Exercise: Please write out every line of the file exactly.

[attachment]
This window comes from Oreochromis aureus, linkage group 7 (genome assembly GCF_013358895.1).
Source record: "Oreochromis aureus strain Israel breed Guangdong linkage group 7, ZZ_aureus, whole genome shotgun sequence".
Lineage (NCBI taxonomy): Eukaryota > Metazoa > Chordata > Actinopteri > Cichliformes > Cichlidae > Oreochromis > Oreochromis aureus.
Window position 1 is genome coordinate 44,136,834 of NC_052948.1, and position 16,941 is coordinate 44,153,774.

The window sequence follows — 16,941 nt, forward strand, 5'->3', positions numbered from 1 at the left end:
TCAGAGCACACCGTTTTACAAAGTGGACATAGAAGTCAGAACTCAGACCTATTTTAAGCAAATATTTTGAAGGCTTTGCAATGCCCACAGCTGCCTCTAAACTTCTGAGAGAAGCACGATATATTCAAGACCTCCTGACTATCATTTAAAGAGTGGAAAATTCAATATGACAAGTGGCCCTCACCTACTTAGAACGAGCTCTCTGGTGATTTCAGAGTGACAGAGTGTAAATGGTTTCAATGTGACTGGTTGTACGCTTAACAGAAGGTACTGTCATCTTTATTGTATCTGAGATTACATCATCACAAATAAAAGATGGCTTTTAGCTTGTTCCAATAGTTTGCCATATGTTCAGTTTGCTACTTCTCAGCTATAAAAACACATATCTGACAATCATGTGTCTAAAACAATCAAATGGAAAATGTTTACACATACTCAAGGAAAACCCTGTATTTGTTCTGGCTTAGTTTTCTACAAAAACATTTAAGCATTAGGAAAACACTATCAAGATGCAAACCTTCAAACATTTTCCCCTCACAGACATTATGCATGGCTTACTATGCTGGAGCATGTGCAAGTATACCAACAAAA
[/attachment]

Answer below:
This window comes from Oreochromis aureus, linkage group 7 (genome assembly GCF_013358895.1).
Source record: "Oreochromis aureus strain Israel breed Guangdong linkage group 7, ZZ_aureus, whole genome shotgun sequence".
Lineage (NCBI taxonomy): Eukaryota > Metazoa > Chordata > Actinopteri > Cichliformes > Cichlidae > Oreochromis > Oreochromis aureus.
Window position 1 is genome coordinate 44,136,834 of NC_052948.1, and position 16,941 is coordinate 44,153,774.

The window sequence follows — 16,941 nt, forward strand, 5'->3', positions numbered from 1 at the left end:
TCAGAGCACACCGTTTTACAAAGTGGACATAGAAGTCAGAACTCAGACCTATTTTAAGCAAATATTTTGAAGGCTTTGCAATGCCCACAGCTGCCTCTAAACTTCTGAGAGAAGCACGATATATTCAAGACCTCCTGACTATCATTTAAAGAGTGGAAAATTCAATATGACAAGTGGCCCTCACCTACTTAGAACGAGCTCTCTGGTGATTTCAGAGTGACAGAGTGTAAATGGTTTCAATGTGACTGGTTGTACGCTTAACAGAAGGTACTGTCATCTTTATTGTATCTGAGATTACATCATCACAAATAAAAGATGGCTTTTAGCTTGTTCCAATAGTTTGCCATATGTTCAGTTTGCTACTTCTCAGCTATAAAAACACATATCTGACAATCATGTGTCTAAAACAATCAAATGGAAAATGTTTACACATACTCAAGGAAAACCCTGTATTTGTTCTGGCTTAGTTTTCTACAAAAACATTTAAGCATTAGGAAAACACTATCAAGATGCAAACCTTCAAACATTTTCCCCTCACAGACATTATGCATGGCTTACTATGCTGGAGCATGTGCAAGTATACCAACAAAA